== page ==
Funded status monitoring should include an analysis of all the factors that affect the ratio of assets to liabilities, including interest rate and credit spread movements, equity performance, as well as cashflows in and out of the plan. This is a first step in understanding the underlying health of a plan's funding position and identifying the factors that could impact the plan in 2013 and beyond.
5. Understand how the range of possible market conditions and changes in funding status could affect the corporation's cash flow, balance sheet, and reported earnings.
Now is the time to conduct "what if" scenario analysis for 2013 and beyond. Stress testing such scenarios as "lower interest rates for longer" - given continued quantitative easing, weaker global growth due to US debt ceiling limit uncertainty, and ongoing challenges in Europe - can provide insights that inform financial planning and risk management.
6. Develop a formal de-risking plan.
For those, wanting to de-risk, there have been several opportunities since 2000 to take risk off the table as funded status improved. Yet most sponsors did not take advantage of these market windows, as they did not have a plan in place to know when to reduce overall plan risk, nor did they have the time, resources or specialized investment expertise. Sponsors should develop a roadmap to de-risk the plan that can be executed quickly, as and when opportunities arise. This roadmap might include plan design changes, funding strategies, investment allocation movements, fixed income portfolio construction, and risk transfer components.
There is no "one size fits all" de-risking plan for plan sponsors, so careful thought needs to go into developing and executing these plans.
7. Consider liability transfer options.
In the US, General Motors and Verizon both entered into landmark annuity purchases in 2012 that introduced game changes to the risk transfer landscape. Mercer expects that this trend will accelerate in 2013 and beyond. We also expect to start seeing some large Canadian plan sponsors taking steps to transfer some or all of their pension risk to others. Advantages of risk transfer strategies include reduction of funded status volatility, administration and investment costs. Sponsors planning to implement these strategies in 2013 should begin up-front feasibility and execution planning now to maximize the effectiveness of the program.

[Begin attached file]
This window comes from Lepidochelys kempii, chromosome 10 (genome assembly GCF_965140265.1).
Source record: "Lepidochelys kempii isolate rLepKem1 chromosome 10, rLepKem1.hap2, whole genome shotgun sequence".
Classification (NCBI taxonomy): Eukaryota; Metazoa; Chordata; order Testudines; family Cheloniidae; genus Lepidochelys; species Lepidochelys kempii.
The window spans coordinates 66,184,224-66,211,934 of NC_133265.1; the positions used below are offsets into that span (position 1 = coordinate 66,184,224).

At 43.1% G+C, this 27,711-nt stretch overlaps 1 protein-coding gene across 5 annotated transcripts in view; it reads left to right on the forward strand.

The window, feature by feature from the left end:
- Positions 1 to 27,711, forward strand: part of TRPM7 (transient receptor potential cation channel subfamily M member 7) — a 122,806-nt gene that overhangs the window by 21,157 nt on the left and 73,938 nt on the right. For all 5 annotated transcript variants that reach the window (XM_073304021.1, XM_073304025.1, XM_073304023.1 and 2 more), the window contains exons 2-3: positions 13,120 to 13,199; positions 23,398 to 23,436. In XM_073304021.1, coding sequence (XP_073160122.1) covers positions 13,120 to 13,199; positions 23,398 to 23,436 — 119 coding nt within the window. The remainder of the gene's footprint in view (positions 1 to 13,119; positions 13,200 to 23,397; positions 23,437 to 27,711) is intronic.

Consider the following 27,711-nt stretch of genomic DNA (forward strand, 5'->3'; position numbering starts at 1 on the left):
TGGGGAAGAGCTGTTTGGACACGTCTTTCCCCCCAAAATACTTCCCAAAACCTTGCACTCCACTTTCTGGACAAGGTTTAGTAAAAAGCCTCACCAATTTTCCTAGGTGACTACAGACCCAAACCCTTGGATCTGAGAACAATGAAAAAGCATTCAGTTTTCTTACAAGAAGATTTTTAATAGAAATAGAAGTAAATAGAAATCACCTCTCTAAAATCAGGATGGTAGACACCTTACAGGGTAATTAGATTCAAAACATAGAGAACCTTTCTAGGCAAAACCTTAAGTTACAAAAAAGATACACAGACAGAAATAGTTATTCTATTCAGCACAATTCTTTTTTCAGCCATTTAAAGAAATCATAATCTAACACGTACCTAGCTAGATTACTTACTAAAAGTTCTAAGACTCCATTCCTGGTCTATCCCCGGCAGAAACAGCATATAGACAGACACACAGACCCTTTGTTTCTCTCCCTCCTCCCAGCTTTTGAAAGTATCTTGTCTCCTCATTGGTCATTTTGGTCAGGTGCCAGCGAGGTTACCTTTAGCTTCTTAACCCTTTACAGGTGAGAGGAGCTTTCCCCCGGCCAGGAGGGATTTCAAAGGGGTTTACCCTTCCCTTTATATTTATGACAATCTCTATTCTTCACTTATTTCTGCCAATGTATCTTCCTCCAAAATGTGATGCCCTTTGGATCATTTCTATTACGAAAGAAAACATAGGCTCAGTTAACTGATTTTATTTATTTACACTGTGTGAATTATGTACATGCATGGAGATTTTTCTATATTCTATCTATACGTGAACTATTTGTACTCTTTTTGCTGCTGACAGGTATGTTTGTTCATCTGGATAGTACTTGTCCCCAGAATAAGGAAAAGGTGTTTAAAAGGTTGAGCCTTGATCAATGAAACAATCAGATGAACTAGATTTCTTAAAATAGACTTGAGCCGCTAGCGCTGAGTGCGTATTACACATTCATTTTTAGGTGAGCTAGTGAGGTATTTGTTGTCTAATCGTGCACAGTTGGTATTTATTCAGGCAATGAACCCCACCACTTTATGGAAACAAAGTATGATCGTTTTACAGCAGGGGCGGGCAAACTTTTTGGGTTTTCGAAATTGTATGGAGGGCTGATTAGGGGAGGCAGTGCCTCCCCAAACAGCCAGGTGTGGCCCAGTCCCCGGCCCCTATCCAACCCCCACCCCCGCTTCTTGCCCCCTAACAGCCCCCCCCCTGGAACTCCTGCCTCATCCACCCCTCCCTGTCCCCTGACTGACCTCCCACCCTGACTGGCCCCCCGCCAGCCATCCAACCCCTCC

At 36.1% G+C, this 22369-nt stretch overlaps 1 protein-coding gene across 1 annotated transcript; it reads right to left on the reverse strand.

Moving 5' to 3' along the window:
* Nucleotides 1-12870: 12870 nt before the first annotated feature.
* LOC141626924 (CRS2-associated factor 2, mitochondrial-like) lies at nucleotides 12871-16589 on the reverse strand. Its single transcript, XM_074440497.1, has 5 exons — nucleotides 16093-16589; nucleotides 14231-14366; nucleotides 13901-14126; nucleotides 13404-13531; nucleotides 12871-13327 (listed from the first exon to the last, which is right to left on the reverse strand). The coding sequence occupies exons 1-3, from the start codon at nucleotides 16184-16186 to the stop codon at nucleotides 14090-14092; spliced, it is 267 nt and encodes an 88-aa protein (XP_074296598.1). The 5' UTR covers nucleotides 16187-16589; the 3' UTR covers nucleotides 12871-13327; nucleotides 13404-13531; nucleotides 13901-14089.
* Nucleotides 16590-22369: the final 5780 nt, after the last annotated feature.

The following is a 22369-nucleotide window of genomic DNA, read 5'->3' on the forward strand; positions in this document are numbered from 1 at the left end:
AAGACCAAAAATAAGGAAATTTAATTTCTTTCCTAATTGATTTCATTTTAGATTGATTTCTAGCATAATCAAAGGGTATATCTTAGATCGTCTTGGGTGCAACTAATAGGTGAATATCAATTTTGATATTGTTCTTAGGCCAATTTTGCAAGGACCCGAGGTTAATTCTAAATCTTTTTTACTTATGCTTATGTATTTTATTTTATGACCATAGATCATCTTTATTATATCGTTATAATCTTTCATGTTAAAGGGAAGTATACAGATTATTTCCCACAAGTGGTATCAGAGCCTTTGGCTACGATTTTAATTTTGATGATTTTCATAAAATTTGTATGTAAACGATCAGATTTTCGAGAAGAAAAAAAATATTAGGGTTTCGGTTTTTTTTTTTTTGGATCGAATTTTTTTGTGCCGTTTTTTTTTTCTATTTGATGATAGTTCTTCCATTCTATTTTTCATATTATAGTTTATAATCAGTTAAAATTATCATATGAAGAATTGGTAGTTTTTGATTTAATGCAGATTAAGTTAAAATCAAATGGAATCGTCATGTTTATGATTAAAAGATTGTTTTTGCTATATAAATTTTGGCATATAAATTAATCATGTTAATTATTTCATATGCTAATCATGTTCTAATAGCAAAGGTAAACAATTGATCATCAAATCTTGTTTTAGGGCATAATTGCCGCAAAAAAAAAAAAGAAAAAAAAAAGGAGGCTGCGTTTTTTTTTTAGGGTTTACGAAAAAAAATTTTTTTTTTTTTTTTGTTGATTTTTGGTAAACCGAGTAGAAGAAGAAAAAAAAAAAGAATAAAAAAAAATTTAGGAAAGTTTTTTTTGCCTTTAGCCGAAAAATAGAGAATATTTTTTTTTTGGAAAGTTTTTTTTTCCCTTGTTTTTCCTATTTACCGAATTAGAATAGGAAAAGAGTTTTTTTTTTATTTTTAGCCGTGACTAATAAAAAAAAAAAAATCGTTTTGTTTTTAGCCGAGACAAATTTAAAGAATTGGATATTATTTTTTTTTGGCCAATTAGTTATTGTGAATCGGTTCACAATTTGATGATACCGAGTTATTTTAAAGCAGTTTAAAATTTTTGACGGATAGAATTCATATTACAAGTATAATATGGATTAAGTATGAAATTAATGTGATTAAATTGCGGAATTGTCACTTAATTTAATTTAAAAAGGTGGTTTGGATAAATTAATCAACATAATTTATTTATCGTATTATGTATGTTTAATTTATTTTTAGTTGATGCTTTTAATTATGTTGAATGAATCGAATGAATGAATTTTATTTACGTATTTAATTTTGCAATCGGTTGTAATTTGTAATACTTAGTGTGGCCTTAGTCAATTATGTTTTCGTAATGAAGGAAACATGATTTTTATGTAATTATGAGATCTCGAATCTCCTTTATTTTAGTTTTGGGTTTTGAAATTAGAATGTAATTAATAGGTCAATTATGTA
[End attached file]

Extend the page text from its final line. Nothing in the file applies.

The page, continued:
8. Review your governance structure and decision-making process.
Developing a plan creates the framework, but executing and implementing investment decisions can be challenging and resource intensive. Since market volatility can create opportunities that last for only a brief time, adopting an appropriate governance model is critical. This should include an assessment of current resources, as well as any additional tools and resources that may be required within a de-risking framework. With increased focus on funded status and timely asset allocation shifts based on triggers, this may include delegation of investment monitoring and execution to a third party who can measure asset and liability values daily and then act quickly to take advantage of these opportunities.
Mercer is a global consulting leader in talent, health, retirement and investments. Mercer helps clients around the world advance the health, wealth and performance of their most vital asset - their people. Mercer's 20,000 employees are based in more than 40 countries. Mercer is a wholly owned subsidiary of Marsh & McLennan Companies (NYSE: MMC), a global team of professional services companies offering clients advice and solutions in the areas of risk, strategy and human capital. With 52,000 employees worldwide and annual revenue exceeding $10 billion, Marsh & McLennan Companies is also the parent company of Marsh, a global leader in insurance broking and risk management; Guy Carpenter, a global leader in providing risk and reinsurance intermediary services; and Oliver Wyman, a global leader in management consulting. For more information, visit www.mercer.com. Follow Mercer on Twitter @MercerInsights.